Day 2 - South West Coastal Path

FROM:  A field on the cliff edge Nr Minehead to Porlock Weir. 

The one with amazing views, weird trees, wobbly legs and an injured tent! 🏕 

DISTANCE:- 7 miles (although it felt like 20!) 

HEALTH:- Sore hips, very tired, wobbly legs after some on those downhills! 

WEATHER:- Absolutely perfect!  A sprinkling of rain first thing then the sun came out and it was amazing. 

SUMMARY:

I didn’t get much sleep after the tent episode. I was wide awake at 4 am but tossed and turned until 6.30 am and then I just had to get up and go for a walk. I walked for a while and sat to watch an amazing sunrise. 

By 9 am we were all packed up and ready to go. We had no plans, we just said we would keep walking and let the day unfold.  

THE LONG WINDED VERSION

🏕 9 am We left out little campsite leaving no trace of our presence. We realised how lucky we were that only one tent was torn. Rebecca had one guy rope snap but she’d tied her tent to the fence and that certainly saved its existence.  I have no idea what I’m going to do tonight. As I’m such an early bird it’s unfair for me to camp with one of the others.  I’ll figure it out later. 

🌧 9.10 am – Frigging hell! This landscape became instantly steep. We were walking on a very thin and slippery coastal path with a very drastic drop to the sea below on the right. I was already exhausted from very little sleep but it took all of my concentration to make sure I didn’t fall. I was thinking to myself how much my sister in law would hate this! (She’s not keen on heights!). 

🐄 10 am -The terrain is up and down but I’m more focused on these mahoosive cow pats that are on these skinny steep paths! Inside I’m having palpitations as the cow shit is fresh and that means they are close. How on earth can cows get on paths like this? I need to watch my step but I keep looking up to see if there are any cows in my way! Every time we reached a bend in the path my anxiety levels went up a level as I knew it was going to happen any minute!

🐮 10.30 am – Moo! As we climbed yet another peak Rebecca pointed out the cows behind us! Omg! They were there all along! How did I miss them? (But I’m glad I did!). 

Tip; We all used our water filters to top up our bottles from the fresh stream. There were many streams to hop over today so we limited the weight! (Clever and it tastes scrummy!) 

The views today were the best yet! We walked hills of green and brown ferns (reminded me of Scotland). The heather was a mix of pinks, yellow and orange. It was often boggy underfoot but that just added to the atmosphere of the walk.  The sea was a constant friend and the dramatic cliff edges were beautiful. As the wind and rain gave up the fight for the day and the sun made an appearance, so did the birds. This is absolutely beautiful. 

🦵 11 am – OMG, we started a descent into the village of Bossington. It wasn’t too bad at first and I was zig-zagging down the hill with ease. But the hill never stopped and just got steeper and rockier. The pain began to sore through my hips and my tender ankle was now screaming at me to stop. When I finally reached the bottom of the trail my quad muscles were shaking and I couldn’t stop them. As we got to the quintessential village of Bossington we declared it was time for a well-deserved break.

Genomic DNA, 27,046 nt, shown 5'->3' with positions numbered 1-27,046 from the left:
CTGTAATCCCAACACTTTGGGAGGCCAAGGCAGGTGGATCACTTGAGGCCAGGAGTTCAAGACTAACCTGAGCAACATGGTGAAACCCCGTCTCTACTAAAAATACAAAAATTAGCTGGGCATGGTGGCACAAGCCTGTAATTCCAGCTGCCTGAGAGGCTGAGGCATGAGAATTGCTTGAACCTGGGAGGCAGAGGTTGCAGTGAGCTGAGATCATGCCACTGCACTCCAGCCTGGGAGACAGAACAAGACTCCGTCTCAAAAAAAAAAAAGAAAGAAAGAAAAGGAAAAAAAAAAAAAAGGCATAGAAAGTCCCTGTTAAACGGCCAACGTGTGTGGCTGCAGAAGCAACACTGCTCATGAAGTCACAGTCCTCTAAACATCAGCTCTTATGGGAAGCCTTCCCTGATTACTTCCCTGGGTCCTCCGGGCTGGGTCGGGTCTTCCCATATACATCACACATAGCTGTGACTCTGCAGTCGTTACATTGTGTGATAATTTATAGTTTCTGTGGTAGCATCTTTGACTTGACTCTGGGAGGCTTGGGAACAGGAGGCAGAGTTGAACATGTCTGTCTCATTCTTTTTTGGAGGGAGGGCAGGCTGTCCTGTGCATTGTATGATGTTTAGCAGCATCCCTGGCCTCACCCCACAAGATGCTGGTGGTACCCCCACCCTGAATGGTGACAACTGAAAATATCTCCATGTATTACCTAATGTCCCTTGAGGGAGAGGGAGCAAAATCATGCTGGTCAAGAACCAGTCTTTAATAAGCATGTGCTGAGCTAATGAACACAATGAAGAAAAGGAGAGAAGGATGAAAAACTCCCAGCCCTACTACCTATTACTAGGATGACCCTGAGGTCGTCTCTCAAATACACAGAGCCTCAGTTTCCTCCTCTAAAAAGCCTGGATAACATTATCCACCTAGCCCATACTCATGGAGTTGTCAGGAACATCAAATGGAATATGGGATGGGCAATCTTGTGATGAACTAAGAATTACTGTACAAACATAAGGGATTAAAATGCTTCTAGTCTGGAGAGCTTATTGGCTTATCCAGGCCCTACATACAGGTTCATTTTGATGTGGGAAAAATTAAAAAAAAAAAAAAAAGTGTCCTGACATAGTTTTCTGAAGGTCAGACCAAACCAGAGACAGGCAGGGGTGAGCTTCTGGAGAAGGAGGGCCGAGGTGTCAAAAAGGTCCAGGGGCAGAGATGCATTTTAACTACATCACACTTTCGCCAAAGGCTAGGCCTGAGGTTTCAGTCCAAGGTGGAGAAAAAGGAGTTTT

☕️ 11.30 am – Bossington was a very tiny village of just 50 houses, but it has a little car park with public toilets and a picnic bench. The tearoom does not open on a Wednesday so we decide to make our own tea with our little stoves and a well-served break. We’ve only walked about 4 miles but boy did it feel more than that! 

👒 12 pm – We take our time wandering through the quaint village of Bossington with its picture-postcard cottages and well-kept gardens. Lou spots a box which is full of woollen beanie hats for sale. We think they were knitted from goats wool. She put £5 in the honesty box and chose a new hat! It looked great! 

The landscape was changing. The steepness of the cliffs was now behind us and we were presented with wild marshland. The moorland was laden with dead trees protruding from the boggy ground. I can imagine this would look very spooky when the mist came down. 

We chatted with lots of day hikers who quizzed us about our trip. The big rucksacks were a good conversation starter.  

The last leg of our journey today was along the stony beach. There is something about walking by the sea that makes me feel calm and at ease with the world. It’s very soothing and stunningly beautiful. The sun has been beating down on us for the last few hours and I was super thankful for that! 

1.20 pm – We plonked our heavy packs on the floor as we took the weight off our legs. Sitting outside The Ship Pub, we indulged in fish finger sarnies, cheesy chips and a few cheeky beers! Life was good. 

With full bellies, it was time to make a plan about where we are going to sleep tonight. I needed to fix my tent and to do that I needed a town that sold gaffer tape.  We were all of the agreement that we’d get the bus back to Minehead (where my car is parked) and have a good nights sleep in a warm hotel and then I could drive back to Porlock Weir in the morning. Result! 

🚌 3.30 pm – The little noddy bus collected us from outside the pub and 30 mins later we’d arrived in Minehead. Our hotel is a 10 min walk and we grabbed some gaffer tape from the hardware store on the route.  

🍕 My tent is now fixed (thanks to Lou) and the stone-baked pizza was yummy! It’s now 9 pm and I can’t keep my eyes open. 

Until the morrow!